5 lessons for using universal basic income during a pandemic

A woman wearing a plastic glove holds money as she stands in a queue to buy face masks at a post office, after a shortage of masks amid the rise in confirmed cases of the novel coronavirus disease COVID-19, in Daegu, South Korea, March 4, 2020. REUTERS/Kim Kyung-Hoon
Editor's note:

Ugo Gentilini argues that in fighting COVID-19, there might well be a role for a one-off universal basic income, but careful deliberation is needed to establish whether this is the best policy response.

When crises hit, cash transfers are a part of the package of policies that governments deploy to ameliorate their economic effects. Whether it’s about refugees, economic downturns, or natural disasters, countries have used cash extensively. Empirical evidence shows that cash transfers are generally spent judiciously, they can save lives and, if they are designed well, can help people get permanently out of poverty.

But there is more to it. More recently, it has become clear that cash injections can spark wider knock-on benefits. In Africa, the provision of $1 in such programs generated between $1.27 and $2.60 in local economies. In the United States, a dollar’s worth of SNAP, a quasi-cash scheme, leads to $1.79 in economic gains. And even amid the EU’s recession a decade ago, every cash euro generated 85 euro cents in economic activity.

The question is: Could cash transfers help offset some of the economic damage being wrought by COVID-19? It’s not a hypothetical question. In responding to the novel coronavirus, countries like Indonesia, Malaysia, and China are anticipating, expanding, and increasing payments of their flagship cash programs. And so is the U.K. Because of the universal nature of the virus, some countries are considering universal transfers. These include the provision of cash to everyone with no strings attached, namely universal basic income (UBI)—the subject of our new book.

One tool, many objectives

Traditionally, UBI is framed around three different goals: (1) countering possible job losses from automation, including at-risk occupations like truck drivers; (2) strengthening social contracts and trust in government by redistributing oil revenues a la Alaska; and (3) acting as a deliberate poverty-reduction instrument.

Each of these objectives has different implications for how UBI has to be communicated to the public, how it is perceived and supported societally, and how it is designed. For example, the amount of cash provided as a token for social contracts may hardly be adequate to make a dent in poverty. Trade-offs and expectations need to be managed.

The COVID-19 epidemic is now presenting policymakers an opportunity to consider a new approach to UBI—a one-off cash transfer to stimulate consumer demand. This could be implemented as monetary levers at the disposal of central banks, or as part of fiscal packages rolled out by ministries of finance.

There are precedents: Kuwait had such one-off transfers in 2011, while Australia did a similar injection in 2009. Policymakers have taken note and are now considering one-off cash transfers as a serious policy option.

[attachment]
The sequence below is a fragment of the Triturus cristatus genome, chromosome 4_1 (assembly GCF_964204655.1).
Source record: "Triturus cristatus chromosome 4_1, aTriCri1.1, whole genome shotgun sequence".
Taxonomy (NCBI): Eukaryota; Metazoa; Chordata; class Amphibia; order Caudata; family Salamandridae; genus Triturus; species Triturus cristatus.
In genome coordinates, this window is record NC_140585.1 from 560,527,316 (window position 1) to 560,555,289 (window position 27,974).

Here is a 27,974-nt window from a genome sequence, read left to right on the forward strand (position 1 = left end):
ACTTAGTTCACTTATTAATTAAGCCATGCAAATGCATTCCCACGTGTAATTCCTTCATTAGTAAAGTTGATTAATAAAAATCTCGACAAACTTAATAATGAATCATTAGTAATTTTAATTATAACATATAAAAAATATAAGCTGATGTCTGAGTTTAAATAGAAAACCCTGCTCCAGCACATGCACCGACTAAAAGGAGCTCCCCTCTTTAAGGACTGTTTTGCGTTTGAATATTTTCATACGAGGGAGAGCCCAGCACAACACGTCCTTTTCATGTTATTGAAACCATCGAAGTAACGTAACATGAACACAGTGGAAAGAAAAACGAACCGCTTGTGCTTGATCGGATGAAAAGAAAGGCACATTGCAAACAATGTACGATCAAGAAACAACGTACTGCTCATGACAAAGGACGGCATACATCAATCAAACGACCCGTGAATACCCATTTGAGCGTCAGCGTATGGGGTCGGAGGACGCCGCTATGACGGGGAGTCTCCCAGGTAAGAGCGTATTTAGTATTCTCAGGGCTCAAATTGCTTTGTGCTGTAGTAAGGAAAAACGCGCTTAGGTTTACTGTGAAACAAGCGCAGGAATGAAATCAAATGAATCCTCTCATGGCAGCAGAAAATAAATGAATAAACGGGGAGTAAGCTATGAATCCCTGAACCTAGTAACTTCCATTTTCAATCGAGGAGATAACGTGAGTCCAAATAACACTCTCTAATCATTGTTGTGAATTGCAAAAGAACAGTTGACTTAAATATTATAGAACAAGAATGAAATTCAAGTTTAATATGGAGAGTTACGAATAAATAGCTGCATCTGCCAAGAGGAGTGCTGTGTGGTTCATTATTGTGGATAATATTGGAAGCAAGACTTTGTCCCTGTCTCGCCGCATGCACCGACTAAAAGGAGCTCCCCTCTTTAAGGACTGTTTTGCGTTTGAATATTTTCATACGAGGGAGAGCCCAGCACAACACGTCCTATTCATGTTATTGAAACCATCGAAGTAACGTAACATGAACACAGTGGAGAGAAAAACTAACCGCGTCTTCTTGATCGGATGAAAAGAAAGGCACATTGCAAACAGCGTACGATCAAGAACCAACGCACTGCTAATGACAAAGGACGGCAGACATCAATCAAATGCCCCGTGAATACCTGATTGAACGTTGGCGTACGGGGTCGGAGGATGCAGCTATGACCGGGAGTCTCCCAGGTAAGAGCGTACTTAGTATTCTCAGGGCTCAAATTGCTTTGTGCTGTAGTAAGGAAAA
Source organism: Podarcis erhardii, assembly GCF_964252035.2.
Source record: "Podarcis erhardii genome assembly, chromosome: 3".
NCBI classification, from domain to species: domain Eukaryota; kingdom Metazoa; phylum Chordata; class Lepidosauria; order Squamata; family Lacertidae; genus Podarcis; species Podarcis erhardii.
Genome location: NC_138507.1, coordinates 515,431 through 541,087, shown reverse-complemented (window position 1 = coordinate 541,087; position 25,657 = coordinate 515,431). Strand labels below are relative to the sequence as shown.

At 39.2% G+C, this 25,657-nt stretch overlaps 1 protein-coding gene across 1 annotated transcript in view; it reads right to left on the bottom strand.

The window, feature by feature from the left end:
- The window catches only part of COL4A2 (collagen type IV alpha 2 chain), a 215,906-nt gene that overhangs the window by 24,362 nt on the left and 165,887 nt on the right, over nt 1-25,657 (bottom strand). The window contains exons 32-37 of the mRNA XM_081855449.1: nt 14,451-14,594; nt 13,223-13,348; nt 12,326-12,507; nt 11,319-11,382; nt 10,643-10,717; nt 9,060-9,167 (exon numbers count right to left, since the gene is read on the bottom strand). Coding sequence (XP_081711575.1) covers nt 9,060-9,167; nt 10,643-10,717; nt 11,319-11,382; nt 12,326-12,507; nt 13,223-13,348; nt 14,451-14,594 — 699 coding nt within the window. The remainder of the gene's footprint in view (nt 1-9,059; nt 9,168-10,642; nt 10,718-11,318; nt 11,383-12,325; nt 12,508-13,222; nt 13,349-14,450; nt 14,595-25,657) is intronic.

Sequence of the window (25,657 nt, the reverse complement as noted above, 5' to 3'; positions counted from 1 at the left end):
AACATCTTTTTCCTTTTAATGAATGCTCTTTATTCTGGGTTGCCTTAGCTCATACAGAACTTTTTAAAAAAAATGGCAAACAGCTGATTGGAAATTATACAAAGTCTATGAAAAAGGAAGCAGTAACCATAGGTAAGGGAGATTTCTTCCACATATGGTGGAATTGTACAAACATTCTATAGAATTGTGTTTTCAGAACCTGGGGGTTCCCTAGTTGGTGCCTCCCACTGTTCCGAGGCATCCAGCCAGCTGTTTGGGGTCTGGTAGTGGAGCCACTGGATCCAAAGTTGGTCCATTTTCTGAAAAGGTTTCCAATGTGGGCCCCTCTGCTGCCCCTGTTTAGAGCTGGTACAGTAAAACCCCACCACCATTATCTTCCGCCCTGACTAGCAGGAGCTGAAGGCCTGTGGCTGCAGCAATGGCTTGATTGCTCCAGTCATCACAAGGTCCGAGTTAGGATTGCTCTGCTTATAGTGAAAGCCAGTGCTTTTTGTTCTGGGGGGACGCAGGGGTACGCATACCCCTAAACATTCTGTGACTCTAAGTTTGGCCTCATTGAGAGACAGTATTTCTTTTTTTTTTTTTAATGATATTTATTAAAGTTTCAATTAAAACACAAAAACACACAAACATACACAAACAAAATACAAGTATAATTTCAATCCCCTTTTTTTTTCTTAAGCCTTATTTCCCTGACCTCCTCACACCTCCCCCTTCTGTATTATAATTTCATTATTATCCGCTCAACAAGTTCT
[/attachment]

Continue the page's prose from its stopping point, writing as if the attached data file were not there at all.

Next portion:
In fact, Hong Kong has already announced that it will reach its 7 million adult residents with a one-off payment, and the European Union is pondering doing so as it “turns every stone.”

5 lessons

Previous experiences with UBI and UBI-like interventions provide five lessons. They have to do with inflation risks, strains on delivery systems, communication, synchronization with other safety nets, and using temporary crises to make permanent changes.

  1. One-off transfers in Kuwait and Australia, as well as regular UBI payments in Mongolia, did not seem to generate significant inflation. This is because goods and services kept being supplied by private markets and public agencies and enterprises. But this should not be taken as a given during crises.
  2. The strength of delivery systems is key. If the movements of people are constrained (e.g., because of quarantines), massive pressure may be exerted on digital and online payments, the development of which lies at the heart of India’s “quasi-UBI” programs. Making sure that those systems are robust would be a priority during pandemics.
  3. The importance of a sound communication strategy around a UBI scheme cannot be overstated. UBI comes with competing narratives and expectations, putting a premium on clarity about its purpose, design, and eligibility requirements. This is even more important at times when people are prone to panic.
  4. If considered, a UBI program should fit within the ecosystem of existing schemes. A UBI could ensure rapid and widespread coverage, but it may lack nuance in addressing specific vulnerabilities (e.g., providing care to the elderly and other vulnerable groups such as children). And if the crises are prolonged or deep, the burden of supporting people will rest on existing safety nets. Making sure that they are scalable, tailored, and well-funded is key.
  5. Crises tend to shed light on the gaps in social protection systems. The experience in high-income economies, as well as in countries such as Indonesia, Egypt, Lebanon, and Ethiopia, shows that crises are often precious junctions for enacting long-term improvements. UBI may be the way to plug the hole but, equally possibly, it may not be the best to do so.

In fighting COVID-19, there might well be a role for developing this new form of one-off cash transfers. Hopefully cross-country learning on cash transfers will spread faster than the virus.